A/N: This is the sequel to Hope's Calling (previously titled 'The Potter of Thedas').
For new guys, I suggest you read the prequel. This can be read alone but some parts might be a little jarring, since I broke cannon. Events and decisions back then spiral off track and a bit out of control, so if you don't want to read 70 000 words, PM me and I'll send you a summary.
But go back and read the last two or three chapters anyway: the epilogue is basically a prologue to this story, and last battle is the most fun.
If you understand the consequences of a sticking charm to a dragon's arse, you are ready to proceed.
The usual warnings: coarse language, violence (naturally).
An archway spanned from one side for the room to the other and opened an entire wall of the quarters to the wider world. A slight breeze barely stirred the heavy curtains. Light stretched far into the room, steadily gaining more ground against the shadows with every moment. The timber lit with an orange glow.
There was a certain polite lavishness in the plain design, a subtle elegance that could not be overlooked. The wood and stone walls were polished to the highest degree. A carved vanity, a cluttered desk, and large chest were placed to one side. A plant flourished on the balcony.
The centre featured a bed that was far larger than any one person needed. Silk sheets rumpled under the weight of a young man. He dozed there looking far less guilty than he perhaps should have; papers lay across his chest, promising a nasty workload and now a tighter time frame.
The layout wasn't the most traditionally Tevinter, but neither was its resident. It was no secret that Harry Potter, of no lineage and no land, had wandered in one day nearly seven years ago and swept the Magisterium's expectations out from under their upturned noses.
Soon enough, the light stretched far enough across the floor to settle on the bed. Harry woke blinking and squinting. Papers scattered as he levered himself upright but, quite unexpectedly, their momentum was arrested and they floated onto a neat pile on the desk.
Harry ignored the papers. Probably too pointedly. Beside them was a gift, presumably from – was it Marcia? Medea? Definitely M-something. Harry perked up a bit upon seeing the oranges. The fruit was hard to come by.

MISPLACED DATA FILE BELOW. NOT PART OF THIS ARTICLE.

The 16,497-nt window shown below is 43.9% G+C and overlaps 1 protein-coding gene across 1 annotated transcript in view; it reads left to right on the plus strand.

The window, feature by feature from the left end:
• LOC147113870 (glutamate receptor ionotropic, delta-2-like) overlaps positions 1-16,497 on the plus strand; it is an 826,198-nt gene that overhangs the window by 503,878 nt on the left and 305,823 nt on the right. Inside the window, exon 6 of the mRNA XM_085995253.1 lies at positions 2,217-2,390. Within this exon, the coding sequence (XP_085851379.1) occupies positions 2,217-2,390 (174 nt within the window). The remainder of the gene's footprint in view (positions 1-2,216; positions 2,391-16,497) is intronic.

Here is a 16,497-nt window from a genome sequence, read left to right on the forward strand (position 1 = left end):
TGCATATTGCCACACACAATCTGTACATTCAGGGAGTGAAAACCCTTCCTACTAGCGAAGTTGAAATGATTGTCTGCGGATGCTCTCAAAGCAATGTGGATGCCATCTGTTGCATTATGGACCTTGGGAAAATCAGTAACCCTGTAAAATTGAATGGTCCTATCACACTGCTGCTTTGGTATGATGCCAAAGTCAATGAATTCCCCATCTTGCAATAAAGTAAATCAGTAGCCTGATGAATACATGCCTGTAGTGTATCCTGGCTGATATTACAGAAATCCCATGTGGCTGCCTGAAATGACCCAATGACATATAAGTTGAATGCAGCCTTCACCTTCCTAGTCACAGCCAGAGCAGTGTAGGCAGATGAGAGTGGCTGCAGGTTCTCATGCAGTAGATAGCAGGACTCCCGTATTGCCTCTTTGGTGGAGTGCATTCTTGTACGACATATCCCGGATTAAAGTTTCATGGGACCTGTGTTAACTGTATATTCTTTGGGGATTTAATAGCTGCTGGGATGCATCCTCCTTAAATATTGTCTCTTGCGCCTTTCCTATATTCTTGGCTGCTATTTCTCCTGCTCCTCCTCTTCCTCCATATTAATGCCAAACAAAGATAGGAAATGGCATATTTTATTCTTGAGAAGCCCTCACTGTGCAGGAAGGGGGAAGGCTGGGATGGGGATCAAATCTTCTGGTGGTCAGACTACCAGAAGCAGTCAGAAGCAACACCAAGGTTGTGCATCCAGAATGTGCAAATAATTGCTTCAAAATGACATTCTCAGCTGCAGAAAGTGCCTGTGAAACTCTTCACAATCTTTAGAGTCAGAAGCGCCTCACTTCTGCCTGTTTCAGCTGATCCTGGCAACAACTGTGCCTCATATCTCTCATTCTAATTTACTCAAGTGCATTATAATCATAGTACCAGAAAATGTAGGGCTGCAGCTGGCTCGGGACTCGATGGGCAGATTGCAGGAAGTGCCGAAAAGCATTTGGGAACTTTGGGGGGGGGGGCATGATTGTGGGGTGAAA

He snagged the bowl with barely a thought and it trailed after him, finally coming to rest on the balcony ledge. He settled his weight on the stone and yawned. A portion of the Carastes Circle was visible and, towards the horizon, the buildings conceded to green fields and even more distant mountains.
Tevinter was strange, he thought fondly, dropping the orange skins on the apprentices studying in the Circle gardens below. He laughed when a girl managed to incinerate a bit in mid-air and wound up with a face full of ash. Harry had never been in a place quite like it. There had always been a layer of secrecy surrounding magic; sometimes it had to be kept from those who didn't know, other times it was a defect to be ashamed of no matter what social circles you frequented. It was a given – the sky was blue, and magic was taboo.
But here was an entire culture built on open practice, a mixture of magic and science. Daring and curiosity was unstifled – surely a formula for great things, if there ever was one. That alone made the country an amazing place.
One day, Harry thought, it might even be a nice one.
It was hard to see from the perspective of a human lifetime, but culture shifted, and the wizard liked where this one was headed. The possibilities were mesmerising, there was so much potential. For good or bad, he supposed.
Speaking of bad… the paperwork beckoned, promising to fill the rest of his day with tedious and unfulfilling labour. After polishing off the orange he relented, heading over to his desk at last.
The world flashed white for a moment, a light for the south outshining the westerly sun. Harry shouted, startled, and blinked furiously to clear the spots from his vision.
The golden glow on the timber turned a poisonous green.
"What the…" Frowning over his shoulder, Harry ducked back out onto the balcony and for the first time in recent years, he was both surprised and alarmed. Low on the horizon, a green pulse shot outwards, filtering light down through the clouds. It was only tantamount to a great distance that it had not reached them yet.
Ahead of the pulse, a near-invisible distortion approached; the shockwave from what must've been one hell of an explosion. The bubble of compressed air raced outwards, escorting a gust that landed like a blow, but with no more noise than a hiss from the breeze.
Harry's ears popped as his magic sprung to shelter him.
Glass cracked. A child screamed.
Harry sighed. "And it was shaping up to be such a nice afternoon, too."